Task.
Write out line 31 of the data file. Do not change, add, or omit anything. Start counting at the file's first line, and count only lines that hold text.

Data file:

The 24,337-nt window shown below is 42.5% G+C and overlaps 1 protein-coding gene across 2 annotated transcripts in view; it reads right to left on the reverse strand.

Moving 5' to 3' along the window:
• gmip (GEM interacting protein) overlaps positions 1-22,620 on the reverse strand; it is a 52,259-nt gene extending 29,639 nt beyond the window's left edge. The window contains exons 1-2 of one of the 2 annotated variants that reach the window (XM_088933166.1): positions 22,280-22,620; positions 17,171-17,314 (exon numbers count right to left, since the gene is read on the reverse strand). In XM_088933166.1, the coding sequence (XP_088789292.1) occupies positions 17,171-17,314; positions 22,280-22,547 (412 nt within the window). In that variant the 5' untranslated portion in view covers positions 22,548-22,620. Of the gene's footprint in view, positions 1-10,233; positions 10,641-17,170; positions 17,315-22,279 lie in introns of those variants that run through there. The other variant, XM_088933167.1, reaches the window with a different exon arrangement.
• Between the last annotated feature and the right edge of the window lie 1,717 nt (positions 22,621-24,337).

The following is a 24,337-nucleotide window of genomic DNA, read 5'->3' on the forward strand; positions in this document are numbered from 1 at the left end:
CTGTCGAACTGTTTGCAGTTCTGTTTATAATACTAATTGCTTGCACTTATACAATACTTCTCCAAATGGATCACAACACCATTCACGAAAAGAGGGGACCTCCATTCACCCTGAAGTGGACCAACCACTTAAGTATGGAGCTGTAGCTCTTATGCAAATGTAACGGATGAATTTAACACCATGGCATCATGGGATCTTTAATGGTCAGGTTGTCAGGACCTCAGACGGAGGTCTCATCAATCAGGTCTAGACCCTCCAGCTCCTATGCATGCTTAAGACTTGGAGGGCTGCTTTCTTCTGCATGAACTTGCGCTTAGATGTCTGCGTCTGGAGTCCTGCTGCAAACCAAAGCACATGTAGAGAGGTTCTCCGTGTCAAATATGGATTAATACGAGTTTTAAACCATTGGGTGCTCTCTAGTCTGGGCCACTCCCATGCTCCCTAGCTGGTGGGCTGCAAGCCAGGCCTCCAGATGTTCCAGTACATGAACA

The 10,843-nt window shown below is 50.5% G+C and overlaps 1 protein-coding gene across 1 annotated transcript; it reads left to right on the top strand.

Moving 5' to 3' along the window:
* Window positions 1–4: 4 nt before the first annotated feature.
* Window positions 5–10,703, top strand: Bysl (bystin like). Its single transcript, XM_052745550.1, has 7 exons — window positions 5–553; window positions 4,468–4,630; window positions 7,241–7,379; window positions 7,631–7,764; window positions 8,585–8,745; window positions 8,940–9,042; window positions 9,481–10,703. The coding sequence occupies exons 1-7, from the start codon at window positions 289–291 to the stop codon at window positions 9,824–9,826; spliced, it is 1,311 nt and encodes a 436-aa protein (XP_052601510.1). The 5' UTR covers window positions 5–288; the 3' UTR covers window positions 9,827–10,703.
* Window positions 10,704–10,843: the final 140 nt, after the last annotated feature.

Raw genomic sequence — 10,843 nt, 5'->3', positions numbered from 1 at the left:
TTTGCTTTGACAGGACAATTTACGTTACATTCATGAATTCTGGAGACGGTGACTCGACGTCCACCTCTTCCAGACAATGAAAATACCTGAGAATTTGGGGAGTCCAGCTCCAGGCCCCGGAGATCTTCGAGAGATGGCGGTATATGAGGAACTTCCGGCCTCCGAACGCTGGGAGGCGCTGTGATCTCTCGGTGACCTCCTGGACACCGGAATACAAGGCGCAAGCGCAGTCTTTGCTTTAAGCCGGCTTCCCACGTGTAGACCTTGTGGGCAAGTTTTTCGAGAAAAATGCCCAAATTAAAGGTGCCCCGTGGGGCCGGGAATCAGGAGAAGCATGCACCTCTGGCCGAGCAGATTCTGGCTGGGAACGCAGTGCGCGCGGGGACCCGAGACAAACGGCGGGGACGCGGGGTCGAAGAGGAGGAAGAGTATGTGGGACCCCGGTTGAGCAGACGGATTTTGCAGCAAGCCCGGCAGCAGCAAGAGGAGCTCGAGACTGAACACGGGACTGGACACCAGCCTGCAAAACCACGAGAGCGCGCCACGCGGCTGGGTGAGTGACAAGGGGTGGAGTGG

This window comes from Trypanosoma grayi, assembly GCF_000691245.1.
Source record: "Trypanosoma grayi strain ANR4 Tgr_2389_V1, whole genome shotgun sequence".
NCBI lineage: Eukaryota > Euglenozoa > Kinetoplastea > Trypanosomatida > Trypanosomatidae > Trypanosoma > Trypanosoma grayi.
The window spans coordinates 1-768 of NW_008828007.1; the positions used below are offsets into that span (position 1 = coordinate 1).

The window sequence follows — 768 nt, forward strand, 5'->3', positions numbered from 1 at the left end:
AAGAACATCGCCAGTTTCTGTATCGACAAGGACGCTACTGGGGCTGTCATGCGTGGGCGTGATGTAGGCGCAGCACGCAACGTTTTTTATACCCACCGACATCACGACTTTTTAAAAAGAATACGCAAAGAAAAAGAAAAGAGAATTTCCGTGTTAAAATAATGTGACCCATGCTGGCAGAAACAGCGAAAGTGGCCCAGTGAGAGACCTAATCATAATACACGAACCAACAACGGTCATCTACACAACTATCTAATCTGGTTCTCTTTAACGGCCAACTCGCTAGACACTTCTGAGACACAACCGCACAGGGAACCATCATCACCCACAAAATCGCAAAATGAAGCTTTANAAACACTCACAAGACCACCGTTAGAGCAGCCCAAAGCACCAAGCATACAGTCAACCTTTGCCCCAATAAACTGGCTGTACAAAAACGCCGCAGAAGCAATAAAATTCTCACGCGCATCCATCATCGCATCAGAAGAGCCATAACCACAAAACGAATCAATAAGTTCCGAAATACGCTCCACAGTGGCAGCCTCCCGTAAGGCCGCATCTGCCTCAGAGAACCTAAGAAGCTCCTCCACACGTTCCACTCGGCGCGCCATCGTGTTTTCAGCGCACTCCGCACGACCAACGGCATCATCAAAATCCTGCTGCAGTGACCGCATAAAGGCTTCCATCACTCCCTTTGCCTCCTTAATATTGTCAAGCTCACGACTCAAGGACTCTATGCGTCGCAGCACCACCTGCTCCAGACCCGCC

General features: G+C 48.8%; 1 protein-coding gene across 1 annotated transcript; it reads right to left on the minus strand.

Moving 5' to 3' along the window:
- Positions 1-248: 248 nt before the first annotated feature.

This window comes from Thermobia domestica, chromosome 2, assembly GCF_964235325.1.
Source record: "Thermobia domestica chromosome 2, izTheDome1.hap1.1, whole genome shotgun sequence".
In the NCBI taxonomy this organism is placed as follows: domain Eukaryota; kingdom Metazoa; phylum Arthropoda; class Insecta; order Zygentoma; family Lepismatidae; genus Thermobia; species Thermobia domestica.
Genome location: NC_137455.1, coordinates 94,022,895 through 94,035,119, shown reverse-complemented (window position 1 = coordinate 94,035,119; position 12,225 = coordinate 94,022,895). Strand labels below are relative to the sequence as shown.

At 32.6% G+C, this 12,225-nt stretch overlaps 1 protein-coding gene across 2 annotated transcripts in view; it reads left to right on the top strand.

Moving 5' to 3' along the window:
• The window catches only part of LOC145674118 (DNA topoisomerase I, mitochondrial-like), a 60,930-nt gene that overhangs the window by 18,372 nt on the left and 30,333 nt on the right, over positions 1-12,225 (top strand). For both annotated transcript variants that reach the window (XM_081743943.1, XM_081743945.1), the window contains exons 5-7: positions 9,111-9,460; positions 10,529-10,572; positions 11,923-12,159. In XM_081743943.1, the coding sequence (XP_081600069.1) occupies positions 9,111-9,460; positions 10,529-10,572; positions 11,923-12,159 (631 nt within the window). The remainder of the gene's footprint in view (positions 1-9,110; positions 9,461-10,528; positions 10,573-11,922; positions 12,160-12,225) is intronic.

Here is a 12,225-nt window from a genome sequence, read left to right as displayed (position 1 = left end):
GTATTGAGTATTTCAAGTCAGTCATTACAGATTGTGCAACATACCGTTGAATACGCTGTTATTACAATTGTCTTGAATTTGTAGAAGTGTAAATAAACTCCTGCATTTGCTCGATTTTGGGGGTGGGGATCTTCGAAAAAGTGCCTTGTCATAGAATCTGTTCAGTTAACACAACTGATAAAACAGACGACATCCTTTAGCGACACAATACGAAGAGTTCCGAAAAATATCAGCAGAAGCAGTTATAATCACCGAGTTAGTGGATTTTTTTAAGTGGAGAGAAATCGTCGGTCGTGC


GTATTGAGTATTTCAAGTCAGTCATTACAGATTGTGCAACATACCGTTGAATACGCTGTTATTACAATTGTCTTGAATTTGTAGAAGTGTAAATAAACTCCTGCATTTGCTCGATTTTGGGGGTGGGGATCTTCGAAAAAGTGCCTTGTCATAGAATCTGTTCAGTTAACACAACTGATAAAACAGACGACATCCTTTAGCGACACAATACGAAGAGTTCCGAAAAATATCAGCAGAAGCAGTTATAATCACCGAGTTAGTGGATTTTTTTAAGTGGAGAGAAATCGTCGGTCGTGC